Elevation: 5, 520- 5,921 ft
Elevation Gain: 401 ft
Rabbit Mountain is a great shoulder season hike. It has incredible views of the continental divide, provides a glimpse into prehistoric Colorado history, and is generally free of snow. I should clarify here. By prehistoric, I mean dinosaur tromping historic. Rabbit Mountain is an uplift of sedimentary rock that was formed when much of the Great Plains consisted of an inland sea. The western edge of the trail leads to several overlooks that sit atop exposed portions of these rocks. On a sunny spring day, they would make an excellent al fresco dining spot.
The trail begins at a nice pavilion and quickly ascends 300 or so feet to a broad saddle. At one half of a mile, a junction allows the hiker to choose the short but scenic Little Thompson Overlook Trail (2 miles RT) or the longer Eagle Wind Trail (3 miles RT). Combining these two trails can be very nice. The first trail provides lovely views of the Little Thompson while the second trail wanders over grassy slopes with views of the Continental Divide.
On this trip, we chose the Eagle Wind Trail. This trail is very rocky and can be a mud bath after a good rain or snow. It only gains 100 ft or so over its length. Most of the views exist on the right fork of the loop so you can hit them at the beginning or end of your hike. The trail is multi-use, so be emotionally prepared for lots of dogs (on leash), mountain bikers, and horses. We saw all of the above on this trip.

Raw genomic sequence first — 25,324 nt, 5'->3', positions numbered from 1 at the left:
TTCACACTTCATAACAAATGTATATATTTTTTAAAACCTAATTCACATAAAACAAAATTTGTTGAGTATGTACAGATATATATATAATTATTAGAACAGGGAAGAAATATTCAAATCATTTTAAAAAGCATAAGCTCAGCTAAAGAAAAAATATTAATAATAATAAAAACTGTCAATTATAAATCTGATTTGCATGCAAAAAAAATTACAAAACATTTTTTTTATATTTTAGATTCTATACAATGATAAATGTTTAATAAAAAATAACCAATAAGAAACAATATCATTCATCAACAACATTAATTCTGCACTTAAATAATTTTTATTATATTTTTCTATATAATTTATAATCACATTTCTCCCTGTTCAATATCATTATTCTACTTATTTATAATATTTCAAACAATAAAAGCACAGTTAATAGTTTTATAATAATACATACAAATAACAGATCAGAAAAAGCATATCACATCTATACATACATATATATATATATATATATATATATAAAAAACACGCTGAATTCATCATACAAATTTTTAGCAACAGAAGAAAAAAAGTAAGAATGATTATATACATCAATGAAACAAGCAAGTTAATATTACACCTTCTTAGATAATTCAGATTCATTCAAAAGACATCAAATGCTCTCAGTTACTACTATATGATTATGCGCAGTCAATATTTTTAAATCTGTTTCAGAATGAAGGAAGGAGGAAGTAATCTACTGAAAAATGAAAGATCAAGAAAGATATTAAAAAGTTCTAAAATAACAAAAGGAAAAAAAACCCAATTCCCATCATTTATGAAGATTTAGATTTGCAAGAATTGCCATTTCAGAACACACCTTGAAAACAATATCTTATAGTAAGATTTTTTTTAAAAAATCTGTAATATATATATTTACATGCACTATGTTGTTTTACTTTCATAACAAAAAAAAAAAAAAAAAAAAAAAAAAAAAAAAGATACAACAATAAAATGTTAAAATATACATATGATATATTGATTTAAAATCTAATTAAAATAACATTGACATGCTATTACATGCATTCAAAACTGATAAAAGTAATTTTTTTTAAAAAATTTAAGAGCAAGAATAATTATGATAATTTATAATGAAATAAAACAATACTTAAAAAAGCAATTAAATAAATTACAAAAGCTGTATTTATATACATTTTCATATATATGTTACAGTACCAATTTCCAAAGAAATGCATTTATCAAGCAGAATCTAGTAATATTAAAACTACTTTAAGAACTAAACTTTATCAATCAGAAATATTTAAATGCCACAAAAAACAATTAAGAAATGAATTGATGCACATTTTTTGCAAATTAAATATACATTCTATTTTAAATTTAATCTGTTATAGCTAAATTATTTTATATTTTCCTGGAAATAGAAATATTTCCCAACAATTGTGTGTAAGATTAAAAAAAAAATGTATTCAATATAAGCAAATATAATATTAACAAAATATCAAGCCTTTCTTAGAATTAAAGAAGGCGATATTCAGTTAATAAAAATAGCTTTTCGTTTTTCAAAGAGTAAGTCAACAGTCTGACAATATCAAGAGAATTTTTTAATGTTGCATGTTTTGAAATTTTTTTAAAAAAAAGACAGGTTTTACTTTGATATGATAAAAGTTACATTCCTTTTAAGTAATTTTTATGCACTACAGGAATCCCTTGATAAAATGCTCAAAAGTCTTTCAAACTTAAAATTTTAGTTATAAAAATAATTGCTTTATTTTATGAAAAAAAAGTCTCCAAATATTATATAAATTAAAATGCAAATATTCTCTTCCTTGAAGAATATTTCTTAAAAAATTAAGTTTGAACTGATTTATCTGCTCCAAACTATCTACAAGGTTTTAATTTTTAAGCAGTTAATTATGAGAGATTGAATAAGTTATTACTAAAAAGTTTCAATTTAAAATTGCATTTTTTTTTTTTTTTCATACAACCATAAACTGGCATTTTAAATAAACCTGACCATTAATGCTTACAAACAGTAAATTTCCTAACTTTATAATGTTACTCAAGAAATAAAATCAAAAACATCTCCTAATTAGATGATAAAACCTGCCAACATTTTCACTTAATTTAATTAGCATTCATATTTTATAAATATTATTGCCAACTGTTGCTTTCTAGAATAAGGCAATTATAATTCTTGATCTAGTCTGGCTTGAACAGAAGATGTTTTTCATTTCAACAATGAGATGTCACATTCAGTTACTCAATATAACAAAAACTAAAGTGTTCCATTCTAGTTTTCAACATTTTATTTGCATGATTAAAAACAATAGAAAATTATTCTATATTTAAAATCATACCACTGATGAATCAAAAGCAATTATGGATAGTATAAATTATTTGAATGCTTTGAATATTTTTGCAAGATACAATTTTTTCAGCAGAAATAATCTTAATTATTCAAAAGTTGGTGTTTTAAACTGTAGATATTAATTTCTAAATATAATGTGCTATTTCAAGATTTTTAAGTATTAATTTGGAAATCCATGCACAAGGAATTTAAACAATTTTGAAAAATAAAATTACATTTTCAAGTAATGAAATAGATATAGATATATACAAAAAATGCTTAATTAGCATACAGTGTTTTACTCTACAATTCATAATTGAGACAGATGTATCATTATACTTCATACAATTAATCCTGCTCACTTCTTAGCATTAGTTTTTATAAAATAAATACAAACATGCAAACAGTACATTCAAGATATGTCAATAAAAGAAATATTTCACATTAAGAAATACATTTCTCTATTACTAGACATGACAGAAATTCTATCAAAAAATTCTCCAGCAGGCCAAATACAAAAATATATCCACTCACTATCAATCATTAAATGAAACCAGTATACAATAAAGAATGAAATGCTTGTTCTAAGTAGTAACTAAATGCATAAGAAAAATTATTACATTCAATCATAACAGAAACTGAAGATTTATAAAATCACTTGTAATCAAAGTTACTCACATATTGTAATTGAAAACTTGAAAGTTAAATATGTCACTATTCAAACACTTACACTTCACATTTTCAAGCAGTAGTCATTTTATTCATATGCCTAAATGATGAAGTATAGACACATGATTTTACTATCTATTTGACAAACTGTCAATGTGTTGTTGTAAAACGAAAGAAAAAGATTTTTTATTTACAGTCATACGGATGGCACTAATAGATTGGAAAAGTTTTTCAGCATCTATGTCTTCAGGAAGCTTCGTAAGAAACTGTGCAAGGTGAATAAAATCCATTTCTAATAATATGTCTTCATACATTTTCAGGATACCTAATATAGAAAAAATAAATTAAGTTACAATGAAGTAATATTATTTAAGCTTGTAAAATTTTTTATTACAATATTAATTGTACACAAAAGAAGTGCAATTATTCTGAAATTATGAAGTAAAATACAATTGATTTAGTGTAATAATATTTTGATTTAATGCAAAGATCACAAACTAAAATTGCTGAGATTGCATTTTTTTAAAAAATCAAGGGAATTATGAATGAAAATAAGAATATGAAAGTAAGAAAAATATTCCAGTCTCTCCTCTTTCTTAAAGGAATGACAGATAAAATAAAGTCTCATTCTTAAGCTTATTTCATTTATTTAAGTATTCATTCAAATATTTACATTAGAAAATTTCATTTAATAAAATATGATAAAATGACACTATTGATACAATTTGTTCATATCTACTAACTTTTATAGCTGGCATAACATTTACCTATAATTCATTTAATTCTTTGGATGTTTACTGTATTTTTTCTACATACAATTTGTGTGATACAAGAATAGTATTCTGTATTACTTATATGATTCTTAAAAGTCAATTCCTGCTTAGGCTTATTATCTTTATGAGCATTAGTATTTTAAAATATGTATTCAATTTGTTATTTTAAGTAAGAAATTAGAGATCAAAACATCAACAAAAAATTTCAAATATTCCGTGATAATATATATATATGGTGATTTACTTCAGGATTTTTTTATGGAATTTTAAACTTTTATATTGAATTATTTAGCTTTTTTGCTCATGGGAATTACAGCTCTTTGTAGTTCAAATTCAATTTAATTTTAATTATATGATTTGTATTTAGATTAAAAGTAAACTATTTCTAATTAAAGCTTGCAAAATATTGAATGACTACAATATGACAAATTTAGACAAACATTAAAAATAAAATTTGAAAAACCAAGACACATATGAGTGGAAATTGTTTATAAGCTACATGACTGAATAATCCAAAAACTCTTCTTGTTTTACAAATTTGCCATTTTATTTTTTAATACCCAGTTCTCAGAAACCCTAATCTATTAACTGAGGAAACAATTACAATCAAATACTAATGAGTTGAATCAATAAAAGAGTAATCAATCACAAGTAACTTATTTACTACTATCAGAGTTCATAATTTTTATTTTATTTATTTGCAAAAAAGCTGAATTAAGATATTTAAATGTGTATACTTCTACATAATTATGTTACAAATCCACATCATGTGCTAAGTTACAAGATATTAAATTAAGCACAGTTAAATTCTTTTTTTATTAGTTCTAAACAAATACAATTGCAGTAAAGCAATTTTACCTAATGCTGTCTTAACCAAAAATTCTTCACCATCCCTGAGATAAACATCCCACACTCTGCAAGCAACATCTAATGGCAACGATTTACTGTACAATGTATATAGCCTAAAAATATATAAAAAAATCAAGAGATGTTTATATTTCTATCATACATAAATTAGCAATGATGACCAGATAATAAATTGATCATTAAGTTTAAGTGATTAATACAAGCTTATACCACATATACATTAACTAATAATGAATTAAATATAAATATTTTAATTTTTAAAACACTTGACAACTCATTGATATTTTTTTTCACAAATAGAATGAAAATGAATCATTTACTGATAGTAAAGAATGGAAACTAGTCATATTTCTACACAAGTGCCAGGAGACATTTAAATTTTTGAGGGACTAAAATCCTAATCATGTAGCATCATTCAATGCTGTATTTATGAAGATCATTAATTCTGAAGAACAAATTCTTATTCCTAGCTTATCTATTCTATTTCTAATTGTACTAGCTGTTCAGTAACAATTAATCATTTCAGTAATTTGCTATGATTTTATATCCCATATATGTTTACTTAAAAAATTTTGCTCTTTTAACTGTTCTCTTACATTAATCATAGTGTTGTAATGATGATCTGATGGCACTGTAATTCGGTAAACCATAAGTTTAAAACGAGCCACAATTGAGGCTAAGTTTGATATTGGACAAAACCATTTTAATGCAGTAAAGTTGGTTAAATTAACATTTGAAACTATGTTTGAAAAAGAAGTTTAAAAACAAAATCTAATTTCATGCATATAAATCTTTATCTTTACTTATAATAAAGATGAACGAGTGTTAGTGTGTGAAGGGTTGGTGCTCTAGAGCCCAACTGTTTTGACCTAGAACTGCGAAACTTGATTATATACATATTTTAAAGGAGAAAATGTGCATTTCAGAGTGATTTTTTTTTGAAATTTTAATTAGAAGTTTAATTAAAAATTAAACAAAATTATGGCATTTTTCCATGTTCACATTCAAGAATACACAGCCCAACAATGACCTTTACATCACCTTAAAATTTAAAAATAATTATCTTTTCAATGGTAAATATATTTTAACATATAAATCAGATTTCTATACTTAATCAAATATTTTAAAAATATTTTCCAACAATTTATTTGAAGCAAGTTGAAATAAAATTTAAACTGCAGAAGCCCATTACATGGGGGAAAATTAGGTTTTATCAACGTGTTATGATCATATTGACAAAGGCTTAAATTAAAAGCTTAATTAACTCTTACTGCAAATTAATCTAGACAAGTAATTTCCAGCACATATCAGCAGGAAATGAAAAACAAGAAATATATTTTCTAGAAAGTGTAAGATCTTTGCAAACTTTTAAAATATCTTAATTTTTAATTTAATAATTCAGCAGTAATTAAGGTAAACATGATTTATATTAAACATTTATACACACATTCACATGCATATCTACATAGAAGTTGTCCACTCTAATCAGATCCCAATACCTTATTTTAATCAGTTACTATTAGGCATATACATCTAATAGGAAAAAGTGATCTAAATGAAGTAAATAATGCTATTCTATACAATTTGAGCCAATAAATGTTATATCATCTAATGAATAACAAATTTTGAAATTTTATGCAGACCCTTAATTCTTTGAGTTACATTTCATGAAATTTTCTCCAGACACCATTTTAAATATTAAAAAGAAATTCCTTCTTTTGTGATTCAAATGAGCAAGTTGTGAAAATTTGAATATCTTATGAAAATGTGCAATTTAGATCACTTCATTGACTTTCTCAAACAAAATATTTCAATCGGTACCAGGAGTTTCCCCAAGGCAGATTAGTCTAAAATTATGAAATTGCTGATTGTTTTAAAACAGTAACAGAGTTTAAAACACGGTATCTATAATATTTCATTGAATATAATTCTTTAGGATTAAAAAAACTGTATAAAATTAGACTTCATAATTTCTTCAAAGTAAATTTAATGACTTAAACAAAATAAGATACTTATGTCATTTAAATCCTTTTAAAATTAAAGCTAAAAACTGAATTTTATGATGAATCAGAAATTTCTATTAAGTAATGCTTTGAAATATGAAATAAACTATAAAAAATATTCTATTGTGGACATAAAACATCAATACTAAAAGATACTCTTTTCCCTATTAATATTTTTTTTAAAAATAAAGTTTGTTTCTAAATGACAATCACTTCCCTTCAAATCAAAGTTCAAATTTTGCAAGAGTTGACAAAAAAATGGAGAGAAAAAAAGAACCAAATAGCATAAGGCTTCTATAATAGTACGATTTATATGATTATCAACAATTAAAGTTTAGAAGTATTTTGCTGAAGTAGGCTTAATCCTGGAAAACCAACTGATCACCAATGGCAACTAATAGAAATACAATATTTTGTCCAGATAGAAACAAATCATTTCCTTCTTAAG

There are not a lot of trees on the trail but plenty of shrubbery. In the warmer months, songbirds seem to gather here in droves. Bring a pair of binoculars and a picnic dinner and listen to the Meadow Larks sing their melodic song of the plains.
True Mountain Mahogany (Cercocarpus montanus). Grows in dry and sunny areas up to 8,500 ft. The curly reproductive mechanism enables the plant to spread its seed up to 450 ft away. On this trip the hillside was filled with them. They glittered in the sun.